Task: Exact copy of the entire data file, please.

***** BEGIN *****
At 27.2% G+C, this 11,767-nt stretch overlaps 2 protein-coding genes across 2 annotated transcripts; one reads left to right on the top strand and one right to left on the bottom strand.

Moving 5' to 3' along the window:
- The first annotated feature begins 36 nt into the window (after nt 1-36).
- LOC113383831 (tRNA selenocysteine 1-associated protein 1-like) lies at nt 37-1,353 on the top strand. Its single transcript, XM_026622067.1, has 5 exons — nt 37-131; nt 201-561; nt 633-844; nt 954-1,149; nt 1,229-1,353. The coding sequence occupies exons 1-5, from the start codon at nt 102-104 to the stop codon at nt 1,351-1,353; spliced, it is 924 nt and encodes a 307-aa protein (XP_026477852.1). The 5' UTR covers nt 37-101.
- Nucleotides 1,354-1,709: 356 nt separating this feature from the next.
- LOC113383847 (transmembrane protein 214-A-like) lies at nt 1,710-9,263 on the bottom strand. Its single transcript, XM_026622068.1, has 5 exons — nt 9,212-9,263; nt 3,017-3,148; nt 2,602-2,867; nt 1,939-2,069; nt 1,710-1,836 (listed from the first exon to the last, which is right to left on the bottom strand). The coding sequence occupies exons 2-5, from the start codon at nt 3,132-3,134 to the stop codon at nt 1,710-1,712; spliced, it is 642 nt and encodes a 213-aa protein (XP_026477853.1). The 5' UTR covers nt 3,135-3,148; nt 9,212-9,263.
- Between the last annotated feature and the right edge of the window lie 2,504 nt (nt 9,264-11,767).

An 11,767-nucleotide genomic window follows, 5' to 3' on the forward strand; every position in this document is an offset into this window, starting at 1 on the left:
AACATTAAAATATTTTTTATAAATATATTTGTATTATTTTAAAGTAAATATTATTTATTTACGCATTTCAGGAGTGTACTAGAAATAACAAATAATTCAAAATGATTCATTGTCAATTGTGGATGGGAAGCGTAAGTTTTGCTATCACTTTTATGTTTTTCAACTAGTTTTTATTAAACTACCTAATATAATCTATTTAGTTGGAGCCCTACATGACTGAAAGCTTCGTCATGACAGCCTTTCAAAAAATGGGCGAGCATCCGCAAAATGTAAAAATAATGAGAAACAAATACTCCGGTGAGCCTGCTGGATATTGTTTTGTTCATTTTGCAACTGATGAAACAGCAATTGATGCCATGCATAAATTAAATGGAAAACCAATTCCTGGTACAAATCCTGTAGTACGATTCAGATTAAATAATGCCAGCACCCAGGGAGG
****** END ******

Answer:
At 27.2% G+C, this 11,767-nt stretch overlaps 2 protein-coding genes across 2 annotated transcripts; one reads left to right on the top strand and one right to left on the bottom strand.

Moving 5' to 3' along the window:
- The first annotated feature begins 36 nt into the window (after nt 1-36).
- LOC113383831 (tRNA selenocysteine 1-associated protein 1-like) lies at nt 37-1,353 on the top strand. Its single transcript, XM_026622067.1, has 5 exons — nt 37-131; nt 201-561; nt 633-844; nt 954-1,149; nt 1,229-1,353. The coding sequence occupies exons 1-5, from the start codon at nt 102-104 to the stop codon at nt 1,351-1,353; spliced, it is 924 nt and encodes a 307-aa protein (XP_026477852.1). The 5' UTR covers nt 37-101.
- Nucleotides 1,354-1,709: 356 nt separating this feature from the next.
- LOC113383847 (transmembrane protein 214-A-like) lies at nt 1,710-9,263 on the bottom strand. Its single transcript, XM_026622068.1, has 5 exons — nt 9,212-9,263; nt 3,017-3,148; nt 2,602-2,867; nt 1,939-2,069; nt 1,710-1,836 (listed from the first exon to the last, which is right to left on the bottom strand). The coding sequence occupies exons 2-5, from the start codon at nt 3,132-3,134 to the stop codon at nt 1,710-1,712; spliced, it is 642 nt and encodes a 213-aa protein (XP_026477853.1). The 5' UTR covers nt 3,135-3,148; nt 9,212-9,263.
- Between the last annotated feature and the right edge of the window lie 2,504 nt (nt 9,264-11,767).

An 11,767-nucleotide genomic window follows, 5' to 3' on the forward strand; every position in this document is an offset into this window, starting at 1 on the left:
AACATTAAAATATTTTTTATAAATATATTTGTATTATTTTAAAGTAAATATTATTTATTTACGCATTTCAGGAGTGTACTAGAAATAACAAATAATTCAAAATGATTCATTGTCAATTGTGGATGGGAAGCGTAAGTTTTGCTATCACTTTTATGTTTTTCAACTAGTTTTTATTAAACTACCTAATATAATCTATTTAGTTGGAGCCCTACATGACTGAAAGCTTCGTCATGACAGCCTTTCAAAAAATGGGCGAGCATCCGCAAAATGTAAAAATAATGAGAAACAAATACTCCGGTGAGCCTGCTGGATATTGTTTTGTTCATTTTGCAACTGATGAAACAGCAATTGATGCCATGCATAAATTAAATGGAAAACCAATTCCTGGTACAAATCCTGTAGTACGATTCAGATTAAATAATGCCAGCACCCAGGGAGG